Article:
Spend, spend, spend

The federal government through March collected a record $736.3 billion in individual income taxes, yet spent $599.7 billion more than it took in. What’s wrong with this picture?

The record tax collection was for the first six months of fiscal 2018 – from Oct. 1, 2017 through March 31, the Treasury says.

You would think, with the national debt climbing above $21 trillion, Congress would wake up to the fact that we are burying our grandchildren in debt. When will the members of that august body put the brakes on spending? At some point, the nation will be crushed by the burgeoning debt.

Debt has real consequences. For instance, as it increases, and government bonds compete with corporate bonds for investors’ money, interest rates are pushed up. If the government takes up a larger share of available capital, there is less for the private sector.

At some point all of this will come home to roost – and it will not be pretty.

If the debt balloons and is unsustainable, government will face hard, unpopular choices, including defaulting or enacting onerous austerity measures to pay the debt payments.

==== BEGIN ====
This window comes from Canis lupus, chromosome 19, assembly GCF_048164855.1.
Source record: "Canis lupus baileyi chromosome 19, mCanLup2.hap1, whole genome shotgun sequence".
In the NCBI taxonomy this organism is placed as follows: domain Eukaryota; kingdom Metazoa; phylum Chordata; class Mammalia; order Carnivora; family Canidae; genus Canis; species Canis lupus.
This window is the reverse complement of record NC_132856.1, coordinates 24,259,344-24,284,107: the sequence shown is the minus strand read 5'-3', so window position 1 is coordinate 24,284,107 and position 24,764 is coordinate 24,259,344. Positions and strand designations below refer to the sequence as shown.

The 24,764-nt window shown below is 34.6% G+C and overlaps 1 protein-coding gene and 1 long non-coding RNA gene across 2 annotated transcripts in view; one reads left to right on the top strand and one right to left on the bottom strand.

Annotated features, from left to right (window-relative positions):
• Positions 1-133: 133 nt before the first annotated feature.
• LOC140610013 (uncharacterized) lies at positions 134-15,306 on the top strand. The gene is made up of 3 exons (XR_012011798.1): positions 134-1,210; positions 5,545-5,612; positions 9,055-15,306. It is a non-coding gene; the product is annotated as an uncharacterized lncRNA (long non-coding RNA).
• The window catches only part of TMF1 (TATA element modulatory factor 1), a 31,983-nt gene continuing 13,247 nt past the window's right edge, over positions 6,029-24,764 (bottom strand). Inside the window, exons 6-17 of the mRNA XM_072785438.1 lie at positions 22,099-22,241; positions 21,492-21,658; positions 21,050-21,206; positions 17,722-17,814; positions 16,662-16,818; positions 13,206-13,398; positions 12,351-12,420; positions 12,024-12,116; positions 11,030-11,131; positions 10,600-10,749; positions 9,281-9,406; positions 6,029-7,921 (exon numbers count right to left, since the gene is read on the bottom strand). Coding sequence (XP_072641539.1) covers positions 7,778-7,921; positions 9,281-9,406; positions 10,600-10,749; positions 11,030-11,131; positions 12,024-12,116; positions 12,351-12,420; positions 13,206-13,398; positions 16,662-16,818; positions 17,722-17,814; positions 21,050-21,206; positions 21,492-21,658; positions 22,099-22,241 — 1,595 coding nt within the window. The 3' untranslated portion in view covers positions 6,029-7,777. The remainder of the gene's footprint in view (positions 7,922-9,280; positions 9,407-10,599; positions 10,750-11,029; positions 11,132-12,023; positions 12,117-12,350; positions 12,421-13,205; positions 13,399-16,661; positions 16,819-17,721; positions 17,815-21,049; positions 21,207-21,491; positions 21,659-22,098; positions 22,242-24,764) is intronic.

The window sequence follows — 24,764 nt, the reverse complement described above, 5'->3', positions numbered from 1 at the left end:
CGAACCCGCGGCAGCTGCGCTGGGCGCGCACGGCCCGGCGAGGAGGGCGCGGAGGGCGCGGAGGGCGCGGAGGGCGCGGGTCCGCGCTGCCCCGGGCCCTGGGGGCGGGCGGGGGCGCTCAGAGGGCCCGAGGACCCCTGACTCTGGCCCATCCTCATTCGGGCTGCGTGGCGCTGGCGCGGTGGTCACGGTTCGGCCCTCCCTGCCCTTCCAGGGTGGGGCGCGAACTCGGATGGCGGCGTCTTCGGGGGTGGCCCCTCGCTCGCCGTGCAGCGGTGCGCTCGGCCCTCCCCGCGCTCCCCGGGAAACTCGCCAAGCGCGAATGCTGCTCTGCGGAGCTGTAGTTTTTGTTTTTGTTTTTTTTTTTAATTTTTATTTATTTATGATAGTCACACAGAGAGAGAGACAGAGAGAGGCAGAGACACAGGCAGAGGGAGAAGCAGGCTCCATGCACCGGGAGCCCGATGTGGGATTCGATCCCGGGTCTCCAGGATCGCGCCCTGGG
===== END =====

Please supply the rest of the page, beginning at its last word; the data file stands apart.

It would be far, far easier to responsibly deal with the problem now. Kicking it down the road, the current congressional strategy, will not work.

 

 

2 Responses to Spend, spend, spend

  1. Bill Hutchison April 12, 2018 at 10:50 am

    Able bodied citizens getting welfare, rather than paying down our national debt or repaying loans from the Social Security Trust Fund may be fixed by President Trump’s executive order requiring work applications for all folks receiving welfare who are capable of working.

    Reply
  2. angler021 April 13, 2018 at 2:18 pm

    It seems to me that we keep asking the wrong questions. Rather than wondering why our politicians don’t wake up to the problems they are creating, as though they don’t understand what they’re doing, maybe we should consider that it’s more likely that they know EXACTLY what they’re doing. In the case of the skyrocketing national debt, let’s assume they know what they’re doing and the consequences of spending more than we can afford, and the consequences to our children and grandchildren. Then we should ask ourselves, “Why are they deliberately trying to bankrupt America?” That type question might just finally reveal what type people we’re dealing with and what our response should be…before it’s too late.

    Reply

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